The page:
Kingdom in the Sky

Having entered Lesotho, Tsebo, our guide, was keen to educate us a bit about the country and its people. Referred to as the Kingdom in the Sky, Lesotho, about the size of Maryland, is all “up”. In fact, it has the highest low point of any country in the world … 1400m (4550') at the junction of the Orange and Makhaleng Rivers. It is, indeed, a tiny kingdom with King Letsie III as its monarch. It's a poor, poor country (though the king seems to do okay) with an average personal  income of $2,200/per year. Most Basotho people live at subsistence level and shepherding seems to be the most prevalent occupation outside the capital city of Maseru. People of Lesotho are called Basothos, their language is Sesotho and their currency is the loti, although South African rands are readily accepted.

king letsie of lesotho

We were in the eastern Lesotho Highlands, a harsh, cold, wet environment. The tiny village of  Mokhotlong was barren. Thatch and tin-roofed stone huts lined a deeply rutted, muddy road. The landscape was treeless with vast expanses of rocky outcrops and soggy marshes. The mountains rose above and around us.

stone hut village in lesotho

The Basotho shepherds were all wrapped in traditional blankets. Many wore hats and balaclavas covering their faces, protecting them against the ever-present cold wind, the harsh sun and the dust that blew. Heavy rubber boots were worn to keep their feet dry whilst traversing the wetlands tending their livestock.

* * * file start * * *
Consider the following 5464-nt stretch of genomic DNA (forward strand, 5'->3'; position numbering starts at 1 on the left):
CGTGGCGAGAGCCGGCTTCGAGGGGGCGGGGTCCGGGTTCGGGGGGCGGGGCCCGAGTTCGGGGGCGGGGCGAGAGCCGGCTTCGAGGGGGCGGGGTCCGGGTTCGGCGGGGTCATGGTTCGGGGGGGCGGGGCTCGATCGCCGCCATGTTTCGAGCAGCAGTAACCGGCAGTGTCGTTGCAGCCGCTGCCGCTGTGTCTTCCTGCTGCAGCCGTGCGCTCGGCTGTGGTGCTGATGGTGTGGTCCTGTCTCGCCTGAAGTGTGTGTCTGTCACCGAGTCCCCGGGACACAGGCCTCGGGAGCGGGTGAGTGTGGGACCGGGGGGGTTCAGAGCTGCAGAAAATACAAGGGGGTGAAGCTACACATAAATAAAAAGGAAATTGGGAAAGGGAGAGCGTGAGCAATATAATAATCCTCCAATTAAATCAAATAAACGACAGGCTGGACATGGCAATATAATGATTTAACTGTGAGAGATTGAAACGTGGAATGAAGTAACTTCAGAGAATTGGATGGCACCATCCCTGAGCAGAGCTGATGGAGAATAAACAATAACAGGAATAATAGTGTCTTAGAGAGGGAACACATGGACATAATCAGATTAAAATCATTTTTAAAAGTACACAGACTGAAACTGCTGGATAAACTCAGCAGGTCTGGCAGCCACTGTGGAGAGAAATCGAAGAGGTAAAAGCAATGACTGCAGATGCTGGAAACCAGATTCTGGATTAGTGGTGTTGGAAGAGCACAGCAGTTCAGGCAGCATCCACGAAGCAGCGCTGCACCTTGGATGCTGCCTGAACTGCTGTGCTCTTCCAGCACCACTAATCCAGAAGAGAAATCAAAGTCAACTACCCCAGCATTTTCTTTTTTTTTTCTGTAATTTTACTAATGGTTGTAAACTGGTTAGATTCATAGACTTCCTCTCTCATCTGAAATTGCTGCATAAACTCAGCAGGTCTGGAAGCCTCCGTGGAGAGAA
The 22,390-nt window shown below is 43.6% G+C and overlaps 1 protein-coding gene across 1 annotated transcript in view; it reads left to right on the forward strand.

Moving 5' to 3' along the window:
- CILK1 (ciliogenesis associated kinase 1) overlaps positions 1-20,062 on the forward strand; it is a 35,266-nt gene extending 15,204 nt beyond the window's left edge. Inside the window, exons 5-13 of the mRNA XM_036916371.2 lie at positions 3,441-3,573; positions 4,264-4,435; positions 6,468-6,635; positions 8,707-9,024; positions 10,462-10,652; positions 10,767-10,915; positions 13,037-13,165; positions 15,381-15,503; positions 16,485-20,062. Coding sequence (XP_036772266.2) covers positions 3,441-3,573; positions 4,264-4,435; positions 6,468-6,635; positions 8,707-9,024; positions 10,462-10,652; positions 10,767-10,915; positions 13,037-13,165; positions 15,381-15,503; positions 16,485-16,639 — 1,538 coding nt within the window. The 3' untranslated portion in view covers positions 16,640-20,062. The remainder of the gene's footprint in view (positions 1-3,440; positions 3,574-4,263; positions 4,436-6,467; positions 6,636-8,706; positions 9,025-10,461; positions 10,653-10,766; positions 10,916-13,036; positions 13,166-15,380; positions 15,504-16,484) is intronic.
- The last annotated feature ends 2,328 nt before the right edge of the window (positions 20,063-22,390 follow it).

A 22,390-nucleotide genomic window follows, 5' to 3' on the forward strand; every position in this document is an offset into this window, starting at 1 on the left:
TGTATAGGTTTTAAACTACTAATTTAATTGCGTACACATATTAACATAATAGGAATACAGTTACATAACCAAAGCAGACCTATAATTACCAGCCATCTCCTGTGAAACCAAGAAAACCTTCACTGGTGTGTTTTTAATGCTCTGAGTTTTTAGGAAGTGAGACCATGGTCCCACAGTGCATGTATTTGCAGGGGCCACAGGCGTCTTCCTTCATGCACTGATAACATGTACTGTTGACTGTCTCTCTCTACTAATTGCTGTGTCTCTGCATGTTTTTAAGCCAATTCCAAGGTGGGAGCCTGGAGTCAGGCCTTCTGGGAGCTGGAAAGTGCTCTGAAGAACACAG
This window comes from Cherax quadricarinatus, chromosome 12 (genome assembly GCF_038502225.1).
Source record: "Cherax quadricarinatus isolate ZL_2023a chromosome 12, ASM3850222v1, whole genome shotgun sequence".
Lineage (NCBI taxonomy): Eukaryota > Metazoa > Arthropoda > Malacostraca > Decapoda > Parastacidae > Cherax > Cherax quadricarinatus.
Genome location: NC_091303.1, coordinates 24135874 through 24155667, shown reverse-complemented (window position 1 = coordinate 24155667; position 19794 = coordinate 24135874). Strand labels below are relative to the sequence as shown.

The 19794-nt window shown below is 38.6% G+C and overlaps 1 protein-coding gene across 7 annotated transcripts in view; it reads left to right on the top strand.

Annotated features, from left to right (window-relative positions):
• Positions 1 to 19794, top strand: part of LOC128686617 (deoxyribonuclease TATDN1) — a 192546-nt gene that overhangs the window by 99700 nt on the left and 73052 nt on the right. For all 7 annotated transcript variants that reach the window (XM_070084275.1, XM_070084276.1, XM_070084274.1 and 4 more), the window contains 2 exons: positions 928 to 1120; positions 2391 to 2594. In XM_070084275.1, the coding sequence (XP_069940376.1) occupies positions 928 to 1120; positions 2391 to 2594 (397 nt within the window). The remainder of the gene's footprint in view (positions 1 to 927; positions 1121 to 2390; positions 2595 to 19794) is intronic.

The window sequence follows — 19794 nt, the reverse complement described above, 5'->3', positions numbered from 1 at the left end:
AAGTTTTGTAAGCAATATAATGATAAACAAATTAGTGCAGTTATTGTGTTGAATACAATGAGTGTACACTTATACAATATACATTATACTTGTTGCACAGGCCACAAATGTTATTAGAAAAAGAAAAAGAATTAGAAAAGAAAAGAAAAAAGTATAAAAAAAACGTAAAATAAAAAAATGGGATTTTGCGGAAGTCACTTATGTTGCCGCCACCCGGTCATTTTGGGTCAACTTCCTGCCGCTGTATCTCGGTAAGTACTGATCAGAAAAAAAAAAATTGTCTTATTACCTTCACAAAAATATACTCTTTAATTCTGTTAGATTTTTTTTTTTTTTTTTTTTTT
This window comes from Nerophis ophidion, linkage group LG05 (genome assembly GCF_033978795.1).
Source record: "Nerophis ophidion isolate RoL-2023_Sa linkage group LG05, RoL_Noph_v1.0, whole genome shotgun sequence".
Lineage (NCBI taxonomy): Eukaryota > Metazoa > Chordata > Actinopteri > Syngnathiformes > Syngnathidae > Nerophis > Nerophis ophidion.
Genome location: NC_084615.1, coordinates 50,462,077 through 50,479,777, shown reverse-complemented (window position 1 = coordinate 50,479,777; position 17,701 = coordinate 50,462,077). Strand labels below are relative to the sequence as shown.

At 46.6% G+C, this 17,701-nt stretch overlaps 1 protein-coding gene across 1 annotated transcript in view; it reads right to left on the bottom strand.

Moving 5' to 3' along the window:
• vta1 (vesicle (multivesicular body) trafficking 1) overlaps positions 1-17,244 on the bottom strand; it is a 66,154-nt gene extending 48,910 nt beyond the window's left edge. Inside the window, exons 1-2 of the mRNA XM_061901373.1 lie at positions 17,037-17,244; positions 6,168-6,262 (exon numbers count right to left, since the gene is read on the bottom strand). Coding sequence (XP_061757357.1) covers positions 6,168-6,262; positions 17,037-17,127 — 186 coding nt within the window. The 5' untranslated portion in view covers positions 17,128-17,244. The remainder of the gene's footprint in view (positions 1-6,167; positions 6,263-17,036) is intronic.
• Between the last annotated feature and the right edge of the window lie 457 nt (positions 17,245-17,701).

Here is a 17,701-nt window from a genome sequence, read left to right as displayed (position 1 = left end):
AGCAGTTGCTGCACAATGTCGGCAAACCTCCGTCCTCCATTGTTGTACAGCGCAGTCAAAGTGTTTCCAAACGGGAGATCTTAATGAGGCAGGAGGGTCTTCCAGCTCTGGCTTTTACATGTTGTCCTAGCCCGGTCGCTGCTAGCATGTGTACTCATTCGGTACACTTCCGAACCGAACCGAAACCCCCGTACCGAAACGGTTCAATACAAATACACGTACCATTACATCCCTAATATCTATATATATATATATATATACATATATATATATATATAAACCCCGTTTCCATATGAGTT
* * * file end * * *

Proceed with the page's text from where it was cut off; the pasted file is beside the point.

stone huts in lesotho

Tsebo knew several of the shepherds and we stopped along the way to chat. They were friendly and welcomed visitors with shy smiles. We offered candy bars and granola bars left over from our lunch and they were gratefully accepted. Sweets are rare commodities, we were told.

smiling shepherds in lesotho

Some were pleased to show off the sheep they were tending.

shepherds showing off sheep in lesotho

Others allowed us  into their very basic mud-floored, thatch-roofed huts. We crawled into the low entry huts on hands and knees and were packed in tightly as Tsebo elaborated on the life of shepherds … a hard, hard life without many alternatives. For six months at a time, the shepherds remained with their herds, then after a day or two to visit families, they returned to their flocks. I might add that Drakensberg Tours, as part of their Fair Trade tourism philosophy, provides blankets and other basics to the shepherds in trade for sharing a glimpse of their lifestyle with visitors.

shepherds hut

In tiny Skiring village, we visited Me Fitelena. Tsebo instructed us on the formal way to present ourselves as we entered. We said “koo-koo”, (like knock-knock) and after being acknowledged, we entered and sat on a long bench and were served fresh bread and the local maize beer, both of which were delicious. Me Fitelena also had local crafts for sale and, of course, we did our best to help the local economy.

fitelenas hut in lesotho

We had brown bag lunches at Black Mountain with views of Thabane Ntlenyana, 3482m (11,317'),  the highest peak in southern Africa, only a few miles away.

mountain view in lesotho

The last stop in Lesotho was at Sani Top, the highest pub in Africa. We sampled the local commercially brewed beer, Maluti.

highest pub in africa in lesotho

The views from Sani Top were absolutely stupendous. What goes up, must eventually come down. Heading back down the steep Sani Pass was a hair-raising adventure as well. Hop aboard the Land Rover and we'll begin our slow descent.